To put it that way sounds alternatingly condescending and banal, or even a little precious (after all, who doesn't yearn for the innocence of childhood?). But Dvornyk questions the cultural impact of this kind of marketing on our collective psyche: "Media communication, and especially advertising, nowadays seems to promote a kind of collective regression: Needs should be satisfied immediately because it is imperative to take here and now everything that life, or rather the consumer's society, promises to give us." In terms of marketing and the insidious ways brands creep their tentacles into our collective psychology, Dvornyk adds, "Youthfulness–like beauty, success and money–becomes an object that is possible to own. In other words, youth, a biological condition, seems to have become a cultural definition."

How the Kidult Became the Standard of the 21st Century

So, are we manipulated into buying goods and services that remind us of being a child in order to find reprieve from adult existential crises? Of course–look at how many crises today's adults are facing and, consequently, how difficult the transition from childhood to adulthood has become these days. Current young adult Americans came of age during two recessions and a shrinking middle class, a "forever war" in the Middle East, climate change crisis, and the starkest political polarity since the Civil War. But without haranguing about sacrificial economics and the ravages of industrial society at the cost of individual identity (okay, a little bit of haranguing), it's a mundane truth that scarcity is the god of invention. With millennials earning an average of 20% less than baby boomers (despite meeting expectations to earn a college degree and taking on their share of the nation's $1.5 trillion student loan debt crisis), labor opportunities are becoming both harder to find and less concrete. We can work online from home but often with the trappings of the gig economy, so millennials have gained a reputation for job-hopping, with three times the number of millennials switching jobs each year than non-millennials. Of course, that's largely due to today's job market, which is uniquely unstable compared to when prior generations transitioned into adulthood. And that's not to mention the entire work ethos of industrialized western society, which is dehumanizingly simple: You are what you do (for your paycheck).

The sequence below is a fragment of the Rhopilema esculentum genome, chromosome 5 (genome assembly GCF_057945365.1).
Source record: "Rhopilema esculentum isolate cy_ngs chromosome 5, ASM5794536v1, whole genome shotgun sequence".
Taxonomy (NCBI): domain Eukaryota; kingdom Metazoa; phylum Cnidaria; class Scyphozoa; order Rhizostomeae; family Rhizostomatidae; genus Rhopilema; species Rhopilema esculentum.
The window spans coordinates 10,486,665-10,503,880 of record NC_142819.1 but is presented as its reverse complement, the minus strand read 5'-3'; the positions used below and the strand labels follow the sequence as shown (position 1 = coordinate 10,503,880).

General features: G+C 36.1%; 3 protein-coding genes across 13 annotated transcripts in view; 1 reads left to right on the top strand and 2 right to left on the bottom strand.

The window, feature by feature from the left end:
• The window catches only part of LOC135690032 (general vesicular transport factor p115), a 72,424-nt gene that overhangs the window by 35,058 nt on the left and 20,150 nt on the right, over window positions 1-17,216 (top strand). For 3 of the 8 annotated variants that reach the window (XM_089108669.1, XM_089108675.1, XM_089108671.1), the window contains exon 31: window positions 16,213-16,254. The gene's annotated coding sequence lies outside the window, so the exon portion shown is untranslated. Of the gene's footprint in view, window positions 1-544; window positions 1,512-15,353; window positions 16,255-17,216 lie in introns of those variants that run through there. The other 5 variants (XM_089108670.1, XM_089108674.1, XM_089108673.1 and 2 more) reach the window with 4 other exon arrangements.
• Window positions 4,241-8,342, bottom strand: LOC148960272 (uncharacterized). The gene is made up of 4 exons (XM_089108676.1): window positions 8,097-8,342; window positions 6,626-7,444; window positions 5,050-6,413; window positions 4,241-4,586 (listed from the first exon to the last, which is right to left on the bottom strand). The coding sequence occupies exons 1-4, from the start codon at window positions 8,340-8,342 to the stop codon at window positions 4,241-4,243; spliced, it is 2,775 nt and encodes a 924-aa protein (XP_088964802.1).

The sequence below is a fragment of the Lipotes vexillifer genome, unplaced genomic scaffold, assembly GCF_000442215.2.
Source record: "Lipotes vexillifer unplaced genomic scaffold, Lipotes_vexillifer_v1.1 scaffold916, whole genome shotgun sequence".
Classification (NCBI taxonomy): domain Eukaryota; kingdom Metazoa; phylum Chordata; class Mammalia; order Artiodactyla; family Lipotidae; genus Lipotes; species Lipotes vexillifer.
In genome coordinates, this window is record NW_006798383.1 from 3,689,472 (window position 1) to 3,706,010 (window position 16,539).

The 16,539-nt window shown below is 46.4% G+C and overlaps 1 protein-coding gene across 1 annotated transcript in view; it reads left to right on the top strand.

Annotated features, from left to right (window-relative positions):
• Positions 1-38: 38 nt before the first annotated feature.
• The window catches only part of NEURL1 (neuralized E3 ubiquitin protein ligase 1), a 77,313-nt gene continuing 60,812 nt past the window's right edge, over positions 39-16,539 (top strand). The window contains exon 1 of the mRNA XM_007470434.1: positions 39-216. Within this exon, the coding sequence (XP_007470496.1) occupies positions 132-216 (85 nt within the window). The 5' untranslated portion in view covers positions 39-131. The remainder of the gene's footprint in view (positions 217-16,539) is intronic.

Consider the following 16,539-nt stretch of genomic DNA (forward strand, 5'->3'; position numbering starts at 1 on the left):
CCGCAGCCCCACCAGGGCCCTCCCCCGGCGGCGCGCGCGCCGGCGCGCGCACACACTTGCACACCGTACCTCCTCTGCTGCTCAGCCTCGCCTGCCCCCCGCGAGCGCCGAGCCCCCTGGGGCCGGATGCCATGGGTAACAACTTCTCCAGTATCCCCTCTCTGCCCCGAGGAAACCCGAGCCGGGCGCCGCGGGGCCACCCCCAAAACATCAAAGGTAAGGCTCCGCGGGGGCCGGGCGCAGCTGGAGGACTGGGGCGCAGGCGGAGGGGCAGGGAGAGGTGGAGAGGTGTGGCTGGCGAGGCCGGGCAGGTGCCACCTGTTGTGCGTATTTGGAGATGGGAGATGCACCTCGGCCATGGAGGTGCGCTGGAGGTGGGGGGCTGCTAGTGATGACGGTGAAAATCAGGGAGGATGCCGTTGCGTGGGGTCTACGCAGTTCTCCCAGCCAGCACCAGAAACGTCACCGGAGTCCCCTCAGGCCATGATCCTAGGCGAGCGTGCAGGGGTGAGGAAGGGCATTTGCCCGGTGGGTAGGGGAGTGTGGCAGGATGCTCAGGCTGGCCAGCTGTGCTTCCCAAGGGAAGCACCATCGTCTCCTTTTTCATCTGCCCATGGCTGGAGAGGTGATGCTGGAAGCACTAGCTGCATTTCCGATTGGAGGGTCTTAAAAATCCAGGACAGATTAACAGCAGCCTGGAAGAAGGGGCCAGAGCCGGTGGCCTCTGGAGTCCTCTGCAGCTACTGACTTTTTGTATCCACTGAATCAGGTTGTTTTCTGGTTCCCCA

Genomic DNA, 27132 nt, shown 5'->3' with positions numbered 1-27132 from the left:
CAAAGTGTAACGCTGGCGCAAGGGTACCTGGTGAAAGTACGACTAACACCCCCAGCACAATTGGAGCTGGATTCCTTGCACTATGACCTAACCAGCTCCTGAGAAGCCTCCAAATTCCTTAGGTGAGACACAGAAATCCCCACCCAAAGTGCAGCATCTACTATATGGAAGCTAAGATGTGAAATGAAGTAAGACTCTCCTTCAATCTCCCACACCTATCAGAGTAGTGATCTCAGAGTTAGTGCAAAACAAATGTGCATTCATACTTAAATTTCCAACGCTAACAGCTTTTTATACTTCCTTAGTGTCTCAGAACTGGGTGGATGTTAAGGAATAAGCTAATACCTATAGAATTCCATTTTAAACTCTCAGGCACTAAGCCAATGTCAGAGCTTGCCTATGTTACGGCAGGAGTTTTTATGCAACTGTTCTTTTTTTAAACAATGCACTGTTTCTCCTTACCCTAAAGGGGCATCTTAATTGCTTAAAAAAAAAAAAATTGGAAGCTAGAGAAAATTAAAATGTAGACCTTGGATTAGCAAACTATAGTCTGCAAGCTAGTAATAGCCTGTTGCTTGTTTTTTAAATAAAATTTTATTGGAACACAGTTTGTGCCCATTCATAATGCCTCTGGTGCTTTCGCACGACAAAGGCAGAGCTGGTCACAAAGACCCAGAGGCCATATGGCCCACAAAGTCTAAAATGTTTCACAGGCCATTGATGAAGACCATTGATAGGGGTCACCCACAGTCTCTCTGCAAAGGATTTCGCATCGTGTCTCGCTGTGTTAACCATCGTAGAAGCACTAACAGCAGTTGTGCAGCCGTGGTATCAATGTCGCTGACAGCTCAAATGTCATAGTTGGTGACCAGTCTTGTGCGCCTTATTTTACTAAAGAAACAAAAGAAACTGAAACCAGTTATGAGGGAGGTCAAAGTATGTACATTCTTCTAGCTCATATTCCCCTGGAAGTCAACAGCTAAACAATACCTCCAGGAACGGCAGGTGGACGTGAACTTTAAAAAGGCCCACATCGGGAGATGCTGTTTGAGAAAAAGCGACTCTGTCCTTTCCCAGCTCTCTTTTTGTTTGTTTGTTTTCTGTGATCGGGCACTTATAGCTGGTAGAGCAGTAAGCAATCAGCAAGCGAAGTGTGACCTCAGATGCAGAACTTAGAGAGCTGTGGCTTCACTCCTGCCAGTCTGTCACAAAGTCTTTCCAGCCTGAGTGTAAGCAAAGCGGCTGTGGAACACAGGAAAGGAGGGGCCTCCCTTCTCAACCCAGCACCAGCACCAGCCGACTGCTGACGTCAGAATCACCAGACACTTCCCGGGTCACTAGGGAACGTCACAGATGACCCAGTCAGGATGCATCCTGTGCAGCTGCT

Furthermore, it can seem like today's youth live in abundance, with techy shortcuts to solve every problem and more options than they know what to do with. But that's part of the problem; as Dvornyk notes, "Adulthood is being dangerously delayed by a generation who are overstimulated by a media-saturated society and overwhelmed by choice, which makes them unable to settle down, capable only of temporary alignments before they grasp onto the next bright opportunity." In a culture obsessed with constant self-optimization and upgrades (down to the way millennials were parented to prioritize "optimizing" themselves, according to the critic Malcom Harris), society's expectation to "correctly" enter adulthood is to streamline one's education into a career–to do everything, achieve in all areas, and have it all. In reality, financial analysts note that "millennials have taken longer to launch their careers than previous generations, and some have failed to launch their careers altogether, while progress toward equity in education and the labor market has stalled." So maybe millennials really are the worst for having invented Instagram and fostering in an age of selfies, FOMO, and "social media sites...shaped by infantile aesthetics and affects"—as some cultural analysts say—but it's because we inherited an unstable social reality where "stable identities have become unmoored by free markets" (and also, admittedly, Instagram really did f*ck up everyone's mental health).